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Photos: 130 Snow Globes Make For A Big Exhibit Of Tiny Little Winter Wonderlands

“They’re little worlds that are fun for people to look at and shake up,” says Julia Courtney, curator of “Let It Snow,” an exhibition of snow globes—and 19th century Japanese prints, but we’ll focus on the snow globes—at the Springfield Museums’ D’Amour Museum of Fine Arts in Springfield through Jan. 4. “One of the biggest complaints we have of the show is that there’s no opportunity to handle them.”

The earliest snow globes seem to have been made in Europe in the 19th century. In particular, they attracted attention at world’s fairs in Paris in 1878 (including one snow globe depicting a man with an umbrella) and in 1889 (globes depicted the brand new Eiffel Tower, which debuted at the fair).

“The idea was out there, but that was the first time they were really mass-marketed and given away,” Courtney says.

There are 130 or so snow globes in the Springfield exhibit, drawn from three anonymous collections. Most are of recent vintage, but Courtney says some date to the 1950s and ‘60s. How to recognize the older ones?

“Typically the vintage ones are really simple, black base, round glass globe and one figure in the center,” Courtney says. Another way to tell: “A lot of the vintage ones, the water has evaporated.”

Vintage snow globes. (Courtesy)
Vintage snow globes. (Courtesy)

“The later globes that are plastic and fashioned with a plug at the bottom, those can be refilled,” Courtney says.

A snow globe with a soldier figurine dates to the World War II era, Courtney says. “For some reason, people really latched onto snow globes in that time. They were new to the U.S.”

One of the earliest U.S. snow globe manufacturers was the Nancy Sales Company, Inc. (Nanco), founded in 1937, outside of Boston, Courtney says.

“In the late ‘40s, early ‘50s, snow globes had hit the market. They were really popular. They’d started with World War II, then transitioned to holiday ones,” Courtney says. And in the late 1940s, she says, snow globes began being manufactured as travel souvenirs.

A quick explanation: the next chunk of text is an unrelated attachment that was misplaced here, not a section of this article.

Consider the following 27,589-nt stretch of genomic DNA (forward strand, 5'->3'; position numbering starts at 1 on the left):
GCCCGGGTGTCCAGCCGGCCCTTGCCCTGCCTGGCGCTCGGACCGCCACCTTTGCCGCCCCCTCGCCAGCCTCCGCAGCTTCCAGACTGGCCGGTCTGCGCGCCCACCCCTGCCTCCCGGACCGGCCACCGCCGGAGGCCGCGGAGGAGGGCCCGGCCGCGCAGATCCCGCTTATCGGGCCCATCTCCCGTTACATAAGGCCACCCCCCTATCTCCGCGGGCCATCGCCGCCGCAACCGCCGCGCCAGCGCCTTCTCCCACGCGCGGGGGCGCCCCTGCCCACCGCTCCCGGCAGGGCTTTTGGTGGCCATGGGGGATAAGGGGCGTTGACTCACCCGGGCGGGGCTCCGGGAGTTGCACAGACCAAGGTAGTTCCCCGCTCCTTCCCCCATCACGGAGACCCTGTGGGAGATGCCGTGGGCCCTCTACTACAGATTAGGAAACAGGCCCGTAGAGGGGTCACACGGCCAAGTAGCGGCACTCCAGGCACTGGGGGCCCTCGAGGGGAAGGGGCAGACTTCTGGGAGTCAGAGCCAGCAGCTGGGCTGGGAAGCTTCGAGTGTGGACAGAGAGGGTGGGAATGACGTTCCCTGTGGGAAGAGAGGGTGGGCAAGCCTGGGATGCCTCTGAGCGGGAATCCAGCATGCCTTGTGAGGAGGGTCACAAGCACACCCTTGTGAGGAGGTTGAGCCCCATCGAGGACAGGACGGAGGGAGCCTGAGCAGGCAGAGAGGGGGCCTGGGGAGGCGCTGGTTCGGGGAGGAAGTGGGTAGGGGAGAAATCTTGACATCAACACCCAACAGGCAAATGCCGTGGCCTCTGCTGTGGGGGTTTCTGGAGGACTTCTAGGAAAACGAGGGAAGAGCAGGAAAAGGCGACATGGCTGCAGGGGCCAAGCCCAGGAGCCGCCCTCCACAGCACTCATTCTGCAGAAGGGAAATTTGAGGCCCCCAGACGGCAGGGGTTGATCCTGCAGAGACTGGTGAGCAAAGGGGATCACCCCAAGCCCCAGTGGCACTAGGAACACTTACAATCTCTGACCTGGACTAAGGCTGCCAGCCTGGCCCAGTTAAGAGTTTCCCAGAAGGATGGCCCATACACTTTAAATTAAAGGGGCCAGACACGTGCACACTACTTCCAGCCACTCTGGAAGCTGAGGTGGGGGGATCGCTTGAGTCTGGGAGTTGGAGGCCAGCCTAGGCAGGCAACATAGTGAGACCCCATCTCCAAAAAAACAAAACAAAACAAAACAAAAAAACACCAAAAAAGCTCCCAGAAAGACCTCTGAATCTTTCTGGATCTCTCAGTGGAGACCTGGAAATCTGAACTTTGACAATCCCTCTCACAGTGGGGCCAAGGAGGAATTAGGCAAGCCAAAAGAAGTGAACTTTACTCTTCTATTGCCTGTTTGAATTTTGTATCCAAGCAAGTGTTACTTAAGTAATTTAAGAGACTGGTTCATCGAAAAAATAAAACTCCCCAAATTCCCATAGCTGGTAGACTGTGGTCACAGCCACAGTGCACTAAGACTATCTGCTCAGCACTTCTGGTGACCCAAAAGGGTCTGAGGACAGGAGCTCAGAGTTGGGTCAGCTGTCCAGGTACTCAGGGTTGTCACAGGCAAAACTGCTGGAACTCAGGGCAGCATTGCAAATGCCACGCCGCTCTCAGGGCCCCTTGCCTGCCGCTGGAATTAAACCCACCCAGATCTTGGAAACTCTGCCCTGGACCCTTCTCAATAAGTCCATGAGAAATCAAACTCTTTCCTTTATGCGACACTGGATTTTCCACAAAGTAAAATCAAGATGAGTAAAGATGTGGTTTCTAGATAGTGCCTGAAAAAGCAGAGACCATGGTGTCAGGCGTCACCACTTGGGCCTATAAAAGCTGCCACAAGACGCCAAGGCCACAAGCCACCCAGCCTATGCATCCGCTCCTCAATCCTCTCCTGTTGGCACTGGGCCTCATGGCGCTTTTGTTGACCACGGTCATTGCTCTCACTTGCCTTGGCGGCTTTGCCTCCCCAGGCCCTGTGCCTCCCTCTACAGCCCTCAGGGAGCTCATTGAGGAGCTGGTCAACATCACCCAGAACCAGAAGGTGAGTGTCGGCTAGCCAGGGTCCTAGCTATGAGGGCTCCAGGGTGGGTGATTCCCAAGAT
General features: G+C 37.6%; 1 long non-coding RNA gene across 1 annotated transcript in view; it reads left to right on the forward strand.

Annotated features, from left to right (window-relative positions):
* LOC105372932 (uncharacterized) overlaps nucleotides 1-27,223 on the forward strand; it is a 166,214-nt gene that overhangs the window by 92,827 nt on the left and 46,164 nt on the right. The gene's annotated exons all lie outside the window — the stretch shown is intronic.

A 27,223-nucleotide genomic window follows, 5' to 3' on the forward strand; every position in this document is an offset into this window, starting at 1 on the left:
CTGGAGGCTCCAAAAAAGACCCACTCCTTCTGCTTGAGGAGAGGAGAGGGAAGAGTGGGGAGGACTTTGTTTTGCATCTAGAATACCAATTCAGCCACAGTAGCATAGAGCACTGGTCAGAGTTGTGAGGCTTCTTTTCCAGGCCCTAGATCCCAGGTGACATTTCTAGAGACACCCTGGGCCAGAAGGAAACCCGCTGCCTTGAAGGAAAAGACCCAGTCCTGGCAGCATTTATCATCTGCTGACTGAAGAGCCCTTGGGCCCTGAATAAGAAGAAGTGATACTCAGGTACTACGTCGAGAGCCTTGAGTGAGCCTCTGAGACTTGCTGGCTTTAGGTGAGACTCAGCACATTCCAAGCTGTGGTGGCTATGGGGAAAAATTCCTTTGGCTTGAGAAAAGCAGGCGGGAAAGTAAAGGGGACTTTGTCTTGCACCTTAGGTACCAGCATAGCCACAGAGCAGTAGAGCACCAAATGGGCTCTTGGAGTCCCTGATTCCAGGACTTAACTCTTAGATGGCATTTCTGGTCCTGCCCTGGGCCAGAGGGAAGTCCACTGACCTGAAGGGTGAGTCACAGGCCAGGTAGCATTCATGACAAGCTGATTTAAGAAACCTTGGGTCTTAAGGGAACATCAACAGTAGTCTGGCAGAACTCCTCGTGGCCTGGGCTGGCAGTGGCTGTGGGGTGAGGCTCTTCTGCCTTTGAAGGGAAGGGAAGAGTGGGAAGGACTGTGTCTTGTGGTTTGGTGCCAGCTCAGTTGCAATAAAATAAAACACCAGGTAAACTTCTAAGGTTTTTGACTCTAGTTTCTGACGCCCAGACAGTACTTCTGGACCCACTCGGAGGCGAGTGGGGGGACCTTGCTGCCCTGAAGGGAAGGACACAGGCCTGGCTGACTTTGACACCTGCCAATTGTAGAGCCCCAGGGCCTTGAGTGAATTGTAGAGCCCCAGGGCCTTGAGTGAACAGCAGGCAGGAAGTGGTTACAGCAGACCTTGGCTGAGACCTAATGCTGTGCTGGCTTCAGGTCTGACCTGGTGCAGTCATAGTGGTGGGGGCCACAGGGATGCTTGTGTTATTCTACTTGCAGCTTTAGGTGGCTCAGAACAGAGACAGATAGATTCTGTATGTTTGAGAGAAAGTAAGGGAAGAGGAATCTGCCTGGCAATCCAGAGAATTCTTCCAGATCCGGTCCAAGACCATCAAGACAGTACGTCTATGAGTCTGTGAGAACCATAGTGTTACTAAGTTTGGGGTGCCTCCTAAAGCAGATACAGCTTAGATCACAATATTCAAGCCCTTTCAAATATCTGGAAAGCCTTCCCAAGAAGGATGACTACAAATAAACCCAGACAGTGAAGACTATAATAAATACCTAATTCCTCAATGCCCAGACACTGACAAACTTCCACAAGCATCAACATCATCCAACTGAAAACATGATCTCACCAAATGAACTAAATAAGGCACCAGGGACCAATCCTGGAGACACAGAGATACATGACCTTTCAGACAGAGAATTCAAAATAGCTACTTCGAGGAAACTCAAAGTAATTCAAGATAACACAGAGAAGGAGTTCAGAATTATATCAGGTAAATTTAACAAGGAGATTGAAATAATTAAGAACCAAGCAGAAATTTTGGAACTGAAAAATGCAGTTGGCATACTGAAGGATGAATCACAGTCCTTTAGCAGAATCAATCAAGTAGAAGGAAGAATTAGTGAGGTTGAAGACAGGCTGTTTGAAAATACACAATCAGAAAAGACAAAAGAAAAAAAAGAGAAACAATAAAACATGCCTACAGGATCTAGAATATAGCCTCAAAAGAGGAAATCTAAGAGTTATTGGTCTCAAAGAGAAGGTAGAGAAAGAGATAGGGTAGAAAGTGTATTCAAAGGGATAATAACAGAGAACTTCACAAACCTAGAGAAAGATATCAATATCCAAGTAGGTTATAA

“Snow is sort of magical and I think that’s the attraction of snow globes,” Courtney says. “It’s this little, magical world and you, maybe, have entire control over it.”

Greg Cook is co-founder of WBUR’s ARTery. Be his friend on Twitter @AestheticResear and on the Facebook.

Boston's skyline in snow globe form. (Courtesy)
Boston's skyline in snow globe form. (Courtesy)
Snowman. (Courtesy)
Snowman. (Courtesy)
Snow globes celebrating the (then) brand new Eiffel Tower were one of the sensations of the Paris Exposition in 1889. These versions are of a much later vintage. (Courtesy)
Snow globes celebrating the (then) brand new Eiffel Tower were one of the sensations of the Paris Exposition in 1889. These versions are of a much later vintage. (Courtesy)
A snow globe created for and given to sponsors who have attended Springfield’s Bright Nights Ball, an annual event begun in 1996 to raise funds to light up the city during the winter months. The three buildings in the globe were the first ones illuminated as part of the project, Courtney reports. (Courtesy)
A snow globe created for and given to sponsors who have attended Springfield’s Bright Nights Ball, an annual event begun in 1996 to raise funds to light up the city during the winter months. The three buildings in the globe were the first ones illuminated as part of the project, Courtney reports. (Courtesy)
Plastic figures of a snowman and Santa with snow globe bellies probably date to the 1960s, Courtney says. (Courtesy)
Plastic figures of a snowman and Santa with snow globe bellies probably date to the 1960s, Courtney says. (Courtesy)
Snow globes don't just celebrate winter. (Courtesy)
Snow globes don't just celebrate winter. (Courtesy)
Ruby slippers from "The Wizard of Oz." (Courtesy)
Ruby slippers from "The Wizard of Oz." (Courtesy)
A globe depicting Macy's Thanksgiving Day Parade in New York. (Courtesy)
A globe depicting Macy's Thanksgiving Day Parade in New York. (Courtesy)
Snowmen. (Courtesy)
Snowmen. (Courtesy)
Travel souvenir snow globes. (Courtesy)
Travel souvenir snow globes. (Courtesy)
Lobster. (Courtesy)
Lobster. (Courtesy)
A Lone Ranger snow globe was perhaps inspired by the 1950s television show, Courtney says. (Courtesy)
A Lone Ranger snow globe was perhaps inspired by the 1950s television show, Courtney says. (Courtesy)
Santa. (Courtesy)
Santa. (Courtesy)
American flag. (Courtesy)
American flag. (Courtesy)
Disney's Snow White. (Courtesy)
Disney's Snow White. (Courtesy)
A holiday selection. (Courtesy)
A holiday selection. (Courtesy)
Rudolph the reindeer. (Courtesy)
Rudolph the reindeer. (Courtesy)
"Ho Ho Ho." (Courtesy)
"Ho Ho Ho." (Courtesy)
Travel souvenirs. (Courtesy)
Travel souvenirs. (Courtesy)
Snow globes celebrating the (then) brand new Eiffel Tower were one of the sensations of the Paris Exposition in 1889. This version is of a much later vintage. (Courtesy)
Snow globes celebrating the (then) brand new Eiffel Tower were one of the sensations of the Paris Exposition in 1889. This version is of a much later vintage. (Courtesy)
The New York skyline. (Courtesy)
The New York skyline. (Courtesy)
The Disney Company has long used snow globes as part of its marketing. (Courtesy)
The Disney Company has long used snow globes as part of its marketing. (Courtesy)

Greg Cook Twitter Arts Reporter
Greg Cook was an arts reporter and critic for WBUR's The ARTery.

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